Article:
The Russian October Revolution of 1917 gave impetus to a burst of creativity in art and architecture. The artists confronted a challenging task – to invent a modern language of proletarian architecture.
What should this architecture be like?
What was the basis to be grounded on?
What should be said by this?
General directions and the only allowed line in architecture, authorized by the Soviet government, would appear much later. Meantime, socialist art emerged as an intertwining of the old and the new.
The first years after the revolution represented a period of romantic symbolism, and architecture became a tool for the dissemination of revolutionary ideas. The purpose was to create significant proletarian architecture. Thus, the search for its symbols and ideals was conducted in various directions.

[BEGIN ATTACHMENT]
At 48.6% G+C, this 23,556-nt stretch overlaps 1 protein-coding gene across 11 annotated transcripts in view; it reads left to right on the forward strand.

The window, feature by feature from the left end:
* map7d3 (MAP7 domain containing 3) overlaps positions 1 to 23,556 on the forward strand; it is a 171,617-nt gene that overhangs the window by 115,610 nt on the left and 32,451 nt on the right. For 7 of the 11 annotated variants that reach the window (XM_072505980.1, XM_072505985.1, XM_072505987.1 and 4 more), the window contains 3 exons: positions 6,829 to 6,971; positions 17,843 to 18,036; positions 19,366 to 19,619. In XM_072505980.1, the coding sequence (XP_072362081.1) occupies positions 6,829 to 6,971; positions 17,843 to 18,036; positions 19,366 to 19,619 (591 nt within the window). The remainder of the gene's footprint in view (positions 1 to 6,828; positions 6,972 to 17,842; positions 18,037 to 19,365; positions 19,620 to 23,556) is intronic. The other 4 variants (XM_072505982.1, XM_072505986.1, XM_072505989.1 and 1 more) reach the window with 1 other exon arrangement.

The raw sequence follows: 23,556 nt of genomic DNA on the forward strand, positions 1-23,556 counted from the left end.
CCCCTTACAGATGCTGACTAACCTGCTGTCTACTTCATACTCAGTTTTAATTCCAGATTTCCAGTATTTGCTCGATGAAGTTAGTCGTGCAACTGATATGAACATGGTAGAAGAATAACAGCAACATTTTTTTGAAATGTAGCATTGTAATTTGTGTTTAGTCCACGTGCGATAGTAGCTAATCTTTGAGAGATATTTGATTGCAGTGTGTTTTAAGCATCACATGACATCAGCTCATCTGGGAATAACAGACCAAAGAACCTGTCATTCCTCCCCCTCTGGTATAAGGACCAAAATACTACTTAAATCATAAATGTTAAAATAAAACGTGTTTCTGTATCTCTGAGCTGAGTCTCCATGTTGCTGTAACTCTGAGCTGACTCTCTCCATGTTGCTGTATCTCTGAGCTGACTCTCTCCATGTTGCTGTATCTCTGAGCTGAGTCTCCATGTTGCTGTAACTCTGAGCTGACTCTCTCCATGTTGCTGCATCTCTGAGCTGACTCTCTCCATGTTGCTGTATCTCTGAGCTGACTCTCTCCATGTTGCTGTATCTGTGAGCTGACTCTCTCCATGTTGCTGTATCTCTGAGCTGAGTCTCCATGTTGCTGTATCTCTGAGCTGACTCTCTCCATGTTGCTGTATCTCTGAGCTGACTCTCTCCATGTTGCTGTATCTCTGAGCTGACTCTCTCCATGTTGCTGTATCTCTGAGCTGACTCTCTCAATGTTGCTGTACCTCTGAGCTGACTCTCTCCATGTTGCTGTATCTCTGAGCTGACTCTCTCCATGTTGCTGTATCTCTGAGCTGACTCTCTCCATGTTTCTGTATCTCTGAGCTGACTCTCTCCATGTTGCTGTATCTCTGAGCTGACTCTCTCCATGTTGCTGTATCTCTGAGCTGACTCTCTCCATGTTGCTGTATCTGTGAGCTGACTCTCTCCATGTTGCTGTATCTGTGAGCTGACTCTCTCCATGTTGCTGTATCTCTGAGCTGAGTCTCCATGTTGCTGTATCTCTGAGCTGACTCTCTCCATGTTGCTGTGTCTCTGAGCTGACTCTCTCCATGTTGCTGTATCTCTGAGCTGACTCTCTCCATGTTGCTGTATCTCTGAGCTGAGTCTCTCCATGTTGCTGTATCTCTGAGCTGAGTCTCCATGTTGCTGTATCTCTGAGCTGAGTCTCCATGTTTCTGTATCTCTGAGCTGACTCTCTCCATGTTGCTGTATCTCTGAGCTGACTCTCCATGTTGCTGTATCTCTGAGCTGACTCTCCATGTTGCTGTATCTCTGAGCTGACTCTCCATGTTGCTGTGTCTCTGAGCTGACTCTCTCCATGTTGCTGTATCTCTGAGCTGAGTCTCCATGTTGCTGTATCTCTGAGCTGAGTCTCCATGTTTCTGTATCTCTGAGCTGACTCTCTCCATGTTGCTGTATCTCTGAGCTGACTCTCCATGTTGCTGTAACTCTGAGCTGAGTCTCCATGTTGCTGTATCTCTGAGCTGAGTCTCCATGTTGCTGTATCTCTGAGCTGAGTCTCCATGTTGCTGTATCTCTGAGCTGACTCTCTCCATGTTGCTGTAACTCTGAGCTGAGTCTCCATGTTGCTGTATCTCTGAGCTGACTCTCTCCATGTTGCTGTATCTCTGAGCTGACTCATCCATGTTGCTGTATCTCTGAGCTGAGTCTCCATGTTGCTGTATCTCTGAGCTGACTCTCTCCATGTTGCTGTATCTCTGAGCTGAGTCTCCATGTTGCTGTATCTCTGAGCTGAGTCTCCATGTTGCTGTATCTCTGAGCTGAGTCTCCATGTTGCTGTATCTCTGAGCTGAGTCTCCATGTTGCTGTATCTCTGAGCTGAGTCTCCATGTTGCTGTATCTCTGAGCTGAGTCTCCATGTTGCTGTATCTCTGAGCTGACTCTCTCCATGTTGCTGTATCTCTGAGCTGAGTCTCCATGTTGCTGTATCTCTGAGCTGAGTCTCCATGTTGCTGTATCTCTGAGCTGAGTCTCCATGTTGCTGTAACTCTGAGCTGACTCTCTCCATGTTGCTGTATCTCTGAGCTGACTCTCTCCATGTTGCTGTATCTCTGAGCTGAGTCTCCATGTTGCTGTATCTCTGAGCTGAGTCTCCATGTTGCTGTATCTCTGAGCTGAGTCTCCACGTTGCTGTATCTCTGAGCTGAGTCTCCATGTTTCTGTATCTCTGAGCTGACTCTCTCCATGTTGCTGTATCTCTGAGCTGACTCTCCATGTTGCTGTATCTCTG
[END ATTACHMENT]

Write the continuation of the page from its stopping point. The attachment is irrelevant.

One of them represented the revival of world architectural traditions. In those, one could identify the motives of the Doric order, Roman baths, Romanesque architecture, architecture of the French revolution.
Symbolic and engineering functionalism of G. Ludwig. Palace of Labor in Moscow. Competitive project. 1922-1923 facade. From the book "Architecture of the Soviet avant-garde" by S. Khan-Magomedov
Also, Soviet architects had put forward "industrial" motives and a romantic interpretation of technology as a symbol of the proletariat.
From 1917 to 1925, many new movements emerged that sought new symbols of proletarian architecture: “symbolic romanticism,” “modernized
Romanesque style,” “symbolic-engineering functionalism,” and “proletarian classics.” In the architecture of Kharkiv, significant buildings of the “Donvuhillya” Trust and the Commodity Exchange characterize that time the best, representing the so-called Revolutionary Industrial Romanticism.
To give a general idea of stylistic features of Kharkiv architecture of the 1920–1930s, we have identified six stylistic directions, providing a stylistic description of each building.